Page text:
coot(redirected from Coots)
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bald as a coot
Totally bald. My father had long hair as a teen, but now he's bald as a coot.
be as bald as a coot
To be totally bald. My father had long hair as a teen, but now he's as bald as a coot.
*bald as a cootand *bald as a baby's backside
completely bald. (*Also: as ~.) If Tom's hair keeps receding like that, he'll be bald as a coot by the time he's thirty. Fred: Now, I'll admit my hair is thinning a little on the top, but—Jane: Thinning? You're not thinning, you're as bald as a baby's backside!
as bald as a cootcompletely bald.
The coot (Fulica atra) has a broad white shield extending up from the base of its bill. The history of the word bald is somewhat obscure, but analogies with other northern European languages suggest a connection with the idea of ‘having a white patch or streak’.
(as) bald as a ˈcoothaving no hair on your head at all: Why did you buy him a hairbrush? He’s as bald as a coot!
A coot is a black bird with a white patch on its forehead that lives on or near water.
bald as a coot/billiard ball
Very bald indeed. The coot is a black waterbird whose white bill extends up to the forehead, making it appear to be bald. Indeed, this bird was already being called a balled cote in the thirteenth century. The later simile, to a billiard ball, has been less recorded, but since billiards was already popular in Shakespeare’s day it cannot be of very recent origin.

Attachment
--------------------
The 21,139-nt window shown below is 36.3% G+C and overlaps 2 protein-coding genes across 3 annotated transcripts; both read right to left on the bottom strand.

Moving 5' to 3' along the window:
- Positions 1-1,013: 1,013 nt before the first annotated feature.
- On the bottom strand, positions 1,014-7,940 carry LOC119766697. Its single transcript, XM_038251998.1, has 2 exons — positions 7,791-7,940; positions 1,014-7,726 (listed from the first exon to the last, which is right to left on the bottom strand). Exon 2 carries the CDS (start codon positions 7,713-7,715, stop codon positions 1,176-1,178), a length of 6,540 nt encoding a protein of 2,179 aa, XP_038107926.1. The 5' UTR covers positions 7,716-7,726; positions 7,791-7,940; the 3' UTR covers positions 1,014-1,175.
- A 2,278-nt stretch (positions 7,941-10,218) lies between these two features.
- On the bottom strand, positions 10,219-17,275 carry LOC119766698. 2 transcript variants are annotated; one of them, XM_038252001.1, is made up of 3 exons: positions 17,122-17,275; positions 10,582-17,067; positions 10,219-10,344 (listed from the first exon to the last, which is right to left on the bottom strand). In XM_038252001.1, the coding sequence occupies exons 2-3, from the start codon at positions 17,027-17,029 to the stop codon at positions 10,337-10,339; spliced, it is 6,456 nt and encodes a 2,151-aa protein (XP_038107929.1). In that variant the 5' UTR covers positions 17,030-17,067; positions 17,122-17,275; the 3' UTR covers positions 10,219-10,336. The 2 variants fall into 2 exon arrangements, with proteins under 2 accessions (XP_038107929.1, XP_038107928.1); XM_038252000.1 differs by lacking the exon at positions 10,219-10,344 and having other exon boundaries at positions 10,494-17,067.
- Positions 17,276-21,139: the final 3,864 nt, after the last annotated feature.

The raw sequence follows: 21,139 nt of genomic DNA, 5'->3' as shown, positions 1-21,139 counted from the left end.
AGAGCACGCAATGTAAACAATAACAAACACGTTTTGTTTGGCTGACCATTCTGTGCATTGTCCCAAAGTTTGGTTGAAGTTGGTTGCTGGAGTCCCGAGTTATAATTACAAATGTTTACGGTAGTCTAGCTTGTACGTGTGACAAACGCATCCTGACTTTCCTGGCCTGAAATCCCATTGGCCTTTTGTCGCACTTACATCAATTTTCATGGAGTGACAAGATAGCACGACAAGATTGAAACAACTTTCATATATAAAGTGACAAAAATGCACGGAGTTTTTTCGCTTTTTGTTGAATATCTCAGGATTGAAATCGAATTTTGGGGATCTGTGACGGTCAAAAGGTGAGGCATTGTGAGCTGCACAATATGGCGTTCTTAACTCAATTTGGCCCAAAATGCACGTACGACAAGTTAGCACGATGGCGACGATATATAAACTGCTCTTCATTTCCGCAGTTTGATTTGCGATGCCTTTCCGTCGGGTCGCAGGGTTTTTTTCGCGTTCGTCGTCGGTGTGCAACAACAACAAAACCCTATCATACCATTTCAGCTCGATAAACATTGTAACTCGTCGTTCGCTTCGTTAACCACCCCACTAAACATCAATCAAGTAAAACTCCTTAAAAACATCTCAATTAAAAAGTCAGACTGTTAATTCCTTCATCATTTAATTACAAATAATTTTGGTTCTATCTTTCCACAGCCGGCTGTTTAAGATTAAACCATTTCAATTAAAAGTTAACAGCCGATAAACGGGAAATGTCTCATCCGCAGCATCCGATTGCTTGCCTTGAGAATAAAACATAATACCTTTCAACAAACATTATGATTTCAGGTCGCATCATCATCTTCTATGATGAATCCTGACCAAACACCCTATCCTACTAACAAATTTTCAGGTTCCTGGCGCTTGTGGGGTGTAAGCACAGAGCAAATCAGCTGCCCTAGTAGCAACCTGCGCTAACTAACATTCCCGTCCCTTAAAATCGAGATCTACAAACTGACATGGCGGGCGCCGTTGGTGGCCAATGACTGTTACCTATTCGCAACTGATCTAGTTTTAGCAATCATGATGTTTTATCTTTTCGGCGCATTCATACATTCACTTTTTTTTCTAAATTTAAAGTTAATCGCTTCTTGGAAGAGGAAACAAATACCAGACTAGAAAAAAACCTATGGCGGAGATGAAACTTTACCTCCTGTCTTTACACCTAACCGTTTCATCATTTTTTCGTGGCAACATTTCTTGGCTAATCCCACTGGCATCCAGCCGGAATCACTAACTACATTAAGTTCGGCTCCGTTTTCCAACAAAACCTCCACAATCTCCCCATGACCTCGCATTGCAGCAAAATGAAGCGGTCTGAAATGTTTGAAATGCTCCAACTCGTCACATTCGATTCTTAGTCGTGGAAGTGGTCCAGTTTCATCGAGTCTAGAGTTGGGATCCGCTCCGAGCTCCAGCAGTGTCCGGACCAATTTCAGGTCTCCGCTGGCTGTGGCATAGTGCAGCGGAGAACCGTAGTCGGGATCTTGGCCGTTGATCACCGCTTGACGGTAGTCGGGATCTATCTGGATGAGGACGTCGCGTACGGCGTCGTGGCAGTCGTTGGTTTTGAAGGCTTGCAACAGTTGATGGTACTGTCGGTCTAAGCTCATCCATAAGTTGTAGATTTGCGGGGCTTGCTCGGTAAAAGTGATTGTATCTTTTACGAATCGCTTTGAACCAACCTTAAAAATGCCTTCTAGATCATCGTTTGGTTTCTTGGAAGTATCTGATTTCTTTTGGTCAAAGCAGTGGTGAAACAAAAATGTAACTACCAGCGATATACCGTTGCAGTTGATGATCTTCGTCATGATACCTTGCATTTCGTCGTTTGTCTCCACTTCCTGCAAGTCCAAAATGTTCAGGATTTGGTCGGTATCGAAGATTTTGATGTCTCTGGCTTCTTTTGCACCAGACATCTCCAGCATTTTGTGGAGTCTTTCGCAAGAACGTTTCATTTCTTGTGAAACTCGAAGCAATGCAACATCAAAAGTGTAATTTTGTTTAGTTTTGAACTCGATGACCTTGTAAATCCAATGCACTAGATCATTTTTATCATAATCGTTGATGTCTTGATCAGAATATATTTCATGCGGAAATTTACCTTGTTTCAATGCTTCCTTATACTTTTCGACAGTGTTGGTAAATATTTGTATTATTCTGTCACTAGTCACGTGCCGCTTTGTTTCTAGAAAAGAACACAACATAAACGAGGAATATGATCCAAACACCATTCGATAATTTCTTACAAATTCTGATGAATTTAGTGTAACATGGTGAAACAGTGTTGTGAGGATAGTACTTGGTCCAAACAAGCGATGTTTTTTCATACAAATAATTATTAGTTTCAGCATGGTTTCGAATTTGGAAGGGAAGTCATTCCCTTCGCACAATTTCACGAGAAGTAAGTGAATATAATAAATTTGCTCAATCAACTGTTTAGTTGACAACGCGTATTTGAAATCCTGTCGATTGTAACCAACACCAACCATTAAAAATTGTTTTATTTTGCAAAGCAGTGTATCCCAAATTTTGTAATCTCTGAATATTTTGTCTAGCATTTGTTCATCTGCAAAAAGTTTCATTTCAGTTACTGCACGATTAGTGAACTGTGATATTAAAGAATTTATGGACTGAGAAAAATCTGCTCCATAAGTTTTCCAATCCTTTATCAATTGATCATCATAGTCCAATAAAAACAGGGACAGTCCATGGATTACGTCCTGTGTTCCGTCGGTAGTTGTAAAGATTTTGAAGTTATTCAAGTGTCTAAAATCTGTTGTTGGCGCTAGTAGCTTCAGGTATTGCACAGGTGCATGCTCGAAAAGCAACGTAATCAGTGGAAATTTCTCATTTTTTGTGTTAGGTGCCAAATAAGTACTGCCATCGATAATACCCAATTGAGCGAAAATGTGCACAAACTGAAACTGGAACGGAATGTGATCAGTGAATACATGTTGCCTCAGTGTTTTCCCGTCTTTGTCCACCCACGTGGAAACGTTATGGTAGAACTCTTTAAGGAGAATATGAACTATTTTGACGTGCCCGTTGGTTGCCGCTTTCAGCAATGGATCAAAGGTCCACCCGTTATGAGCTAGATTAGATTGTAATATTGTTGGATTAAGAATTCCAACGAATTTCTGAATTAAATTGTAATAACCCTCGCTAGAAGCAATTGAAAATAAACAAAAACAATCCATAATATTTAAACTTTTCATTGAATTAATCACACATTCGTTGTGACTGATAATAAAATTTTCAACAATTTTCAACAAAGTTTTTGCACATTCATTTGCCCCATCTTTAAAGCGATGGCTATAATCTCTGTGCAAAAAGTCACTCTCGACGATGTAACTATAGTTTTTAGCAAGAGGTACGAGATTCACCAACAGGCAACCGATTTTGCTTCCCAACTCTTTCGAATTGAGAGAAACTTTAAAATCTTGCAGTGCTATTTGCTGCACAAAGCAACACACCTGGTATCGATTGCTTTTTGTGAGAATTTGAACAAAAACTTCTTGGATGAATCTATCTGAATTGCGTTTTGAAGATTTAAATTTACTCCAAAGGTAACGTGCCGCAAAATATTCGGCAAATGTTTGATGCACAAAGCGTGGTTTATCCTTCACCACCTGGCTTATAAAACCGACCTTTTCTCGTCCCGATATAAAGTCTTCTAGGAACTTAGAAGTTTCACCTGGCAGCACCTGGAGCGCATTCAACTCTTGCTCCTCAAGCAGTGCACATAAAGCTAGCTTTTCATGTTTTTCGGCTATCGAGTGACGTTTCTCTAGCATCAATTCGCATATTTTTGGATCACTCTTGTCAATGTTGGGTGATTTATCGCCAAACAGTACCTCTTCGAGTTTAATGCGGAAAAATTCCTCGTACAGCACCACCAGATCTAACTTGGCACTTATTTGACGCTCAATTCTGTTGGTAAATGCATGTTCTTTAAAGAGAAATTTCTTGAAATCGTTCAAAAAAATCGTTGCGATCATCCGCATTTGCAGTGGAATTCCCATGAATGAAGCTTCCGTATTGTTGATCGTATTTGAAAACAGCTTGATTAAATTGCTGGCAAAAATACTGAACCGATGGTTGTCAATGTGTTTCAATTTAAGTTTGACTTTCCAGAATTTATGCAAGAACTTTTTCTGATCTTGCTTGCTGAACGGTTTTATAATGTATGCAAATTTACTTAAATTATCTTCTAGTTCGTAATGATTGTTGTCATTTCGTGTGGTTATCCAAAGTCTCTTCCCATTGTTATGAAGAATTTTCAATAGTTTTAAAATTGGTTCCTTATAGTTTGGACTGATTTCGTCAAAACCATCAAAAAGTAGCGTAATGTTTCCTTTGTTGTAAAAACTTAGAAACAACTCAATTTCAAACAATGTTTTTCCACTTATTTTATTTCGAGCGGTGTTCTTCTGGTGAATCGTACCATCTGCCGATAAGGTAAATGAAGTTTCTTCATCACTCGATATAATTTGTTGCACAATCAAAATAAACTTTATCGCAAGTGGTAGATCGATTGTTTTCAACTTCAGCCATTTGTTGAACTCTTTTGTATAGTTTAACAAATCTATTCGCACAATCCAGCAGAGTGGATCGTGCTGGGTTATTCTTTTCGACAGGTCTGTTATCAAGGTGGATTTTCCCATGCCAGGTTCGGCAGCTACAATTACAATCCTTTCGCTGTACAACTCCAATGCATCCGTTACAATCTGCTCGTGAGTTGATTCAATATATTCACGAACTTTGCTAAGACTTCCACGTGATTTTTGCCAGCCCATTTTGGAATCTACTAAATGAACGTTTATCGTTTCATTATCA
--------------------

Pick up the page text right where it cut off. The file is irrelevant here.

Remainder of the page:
crazy as a coot/loon
Lunatic behavior. The simile to the water bird dates from the sixteenth century, when John Skelton (Phyllyp Sparowe, 1529) wrote, “the mad coote, with a balde face to toote.” It is not known whether the craziness refers to the bird’s strange behavior in winter, when flocks of coots on a frozen pond sometimes fly wildly at one another, or to the senile behavior of the very old. (See also bald as a coot.) A related ornithological simile is crazy as a loon, probably derived from the weird loud cry of this bird. However, loony for “crazy” comes not from the bird but from lunatic, in turn related to the ancient belief that the phases of the moon (Latin luna) influence human behavior.
Unflattering names for an elderly man. Old codger, dating from the mid-1700s, may imply that he is testy or crusty, whereas old coot, from the mid-1800s, indicates he is silly or ignorant. As for an old fogy, he may be hidebound in tradition. None of these is a desirable epithet, or, as Terrel Bell put it, “There’s only one thing worse than an old fogy, and that’s a young fogy” (commencement address at Longwood College, Virginia, June 17, 1985). A newer and decidedly vulgar synonym is old fart, dating from the first half of the 1900s. Phil Donahue said it of himself on his NBC television show in 1992: “I didn’t always look like an old fart like this.”